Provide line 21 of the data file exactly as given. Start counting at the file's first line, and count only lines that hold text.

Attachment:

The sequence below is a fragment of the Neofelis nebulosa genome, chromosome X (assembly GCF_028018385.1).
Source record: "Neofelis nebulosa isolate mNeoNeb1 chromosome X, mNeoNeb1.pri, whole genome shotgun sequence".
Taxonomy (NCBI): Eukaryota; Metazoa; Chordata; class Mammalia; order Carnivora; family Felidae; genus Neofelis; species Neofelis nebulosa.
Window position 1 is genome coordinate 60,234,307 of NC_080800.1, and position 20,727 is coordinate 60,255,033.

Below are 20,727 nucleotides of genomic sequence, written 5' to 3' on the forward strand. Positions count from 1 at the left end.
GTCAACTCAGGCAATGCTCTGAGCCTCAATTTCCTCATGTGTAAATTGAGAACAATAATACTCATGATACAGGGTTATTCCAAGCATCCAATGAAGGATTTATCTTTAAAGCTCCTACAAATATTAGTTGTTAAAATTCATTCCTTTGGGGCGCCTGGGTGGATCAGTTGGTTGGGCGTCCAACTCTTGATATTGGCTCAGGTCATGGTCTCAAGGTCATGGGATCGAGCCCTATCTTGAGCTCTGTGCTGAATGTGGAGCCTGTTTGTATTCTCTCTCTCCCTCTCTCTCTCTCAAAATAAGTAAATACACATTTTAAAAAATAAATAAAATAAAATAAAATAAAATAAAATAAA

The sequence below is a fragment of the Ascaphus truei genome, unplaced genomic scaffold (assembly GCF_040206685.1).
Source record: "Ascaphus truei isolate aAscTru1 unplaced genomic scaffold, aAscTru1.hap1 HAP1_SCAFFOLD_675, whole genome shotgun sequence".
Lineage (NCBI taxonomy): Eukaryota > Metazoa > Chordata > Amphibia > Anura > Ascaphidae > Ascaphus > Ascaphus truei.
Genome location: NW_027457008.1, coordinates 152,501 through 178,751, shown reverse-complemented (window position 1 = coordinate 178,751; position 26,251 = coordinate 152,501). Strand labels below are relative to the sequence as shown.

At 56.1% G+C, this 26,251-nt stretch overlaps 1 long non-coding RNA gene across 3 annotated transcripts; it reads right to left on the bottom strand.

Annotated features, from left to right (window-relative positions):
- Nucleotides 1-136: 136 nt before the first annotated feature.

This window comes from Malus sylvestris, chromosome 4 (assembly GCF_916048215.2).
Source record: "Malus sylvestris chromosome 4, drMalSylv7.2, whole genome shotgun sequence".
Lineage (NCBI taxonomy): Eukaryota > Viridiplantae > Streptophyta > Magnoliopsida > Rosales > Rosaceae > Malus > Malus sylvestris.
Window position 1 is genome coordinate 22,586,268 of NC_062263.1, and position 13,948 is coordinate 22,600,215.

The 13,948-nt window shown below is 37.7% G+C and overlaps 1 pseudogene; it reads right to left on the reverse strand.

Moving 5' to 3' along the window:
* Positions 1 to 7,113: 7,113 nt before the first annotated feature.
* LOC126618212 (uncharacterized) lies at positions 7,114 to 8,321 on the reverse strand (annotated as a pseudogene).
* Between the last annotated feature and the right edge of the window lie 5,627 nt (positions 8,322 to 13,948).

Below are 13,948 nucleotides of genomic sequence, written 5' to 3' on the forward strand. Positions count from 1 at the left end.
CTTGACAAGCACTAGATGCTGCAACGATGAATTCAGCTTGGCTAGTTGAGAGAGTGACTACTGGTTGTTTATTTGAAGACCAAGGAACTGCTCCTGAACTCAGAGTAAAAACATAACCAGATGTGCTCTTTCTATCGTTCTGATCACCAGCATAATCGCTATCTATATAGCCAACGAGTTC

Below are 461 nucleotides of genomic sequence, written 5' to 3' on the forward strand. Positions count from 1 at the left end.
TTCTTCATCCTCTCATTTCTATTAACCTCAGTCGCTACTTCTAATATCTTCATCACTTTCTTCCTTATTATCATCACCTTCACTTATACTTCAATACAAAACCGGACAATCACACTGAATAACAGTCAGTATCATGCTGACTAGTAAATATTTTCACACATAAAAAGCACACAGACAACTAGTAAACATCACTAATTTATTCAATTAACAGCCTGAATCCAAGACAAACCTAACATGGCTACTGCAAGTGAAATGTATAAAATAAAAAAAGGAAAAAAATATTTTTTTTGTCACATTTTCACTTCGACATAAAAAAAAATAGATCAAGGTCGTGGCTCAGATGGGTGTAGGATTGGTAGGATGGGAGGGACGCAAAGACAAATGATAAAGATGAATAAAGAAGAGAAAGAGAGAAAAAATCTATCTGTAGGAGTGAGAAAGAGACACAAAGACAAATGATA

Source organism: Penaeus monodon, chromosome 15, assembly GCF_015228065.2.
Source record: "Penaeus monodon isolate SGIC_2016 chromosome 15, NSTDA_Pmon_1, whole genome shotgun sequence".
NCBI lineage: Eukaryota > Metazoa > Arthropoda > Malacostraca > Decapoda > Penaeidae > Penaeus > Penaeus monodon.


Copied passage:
* LOC126618212 (uncharacterized) lies at positions 7,114 to 8,321 on the reverse strand (annotated as a pseudogene).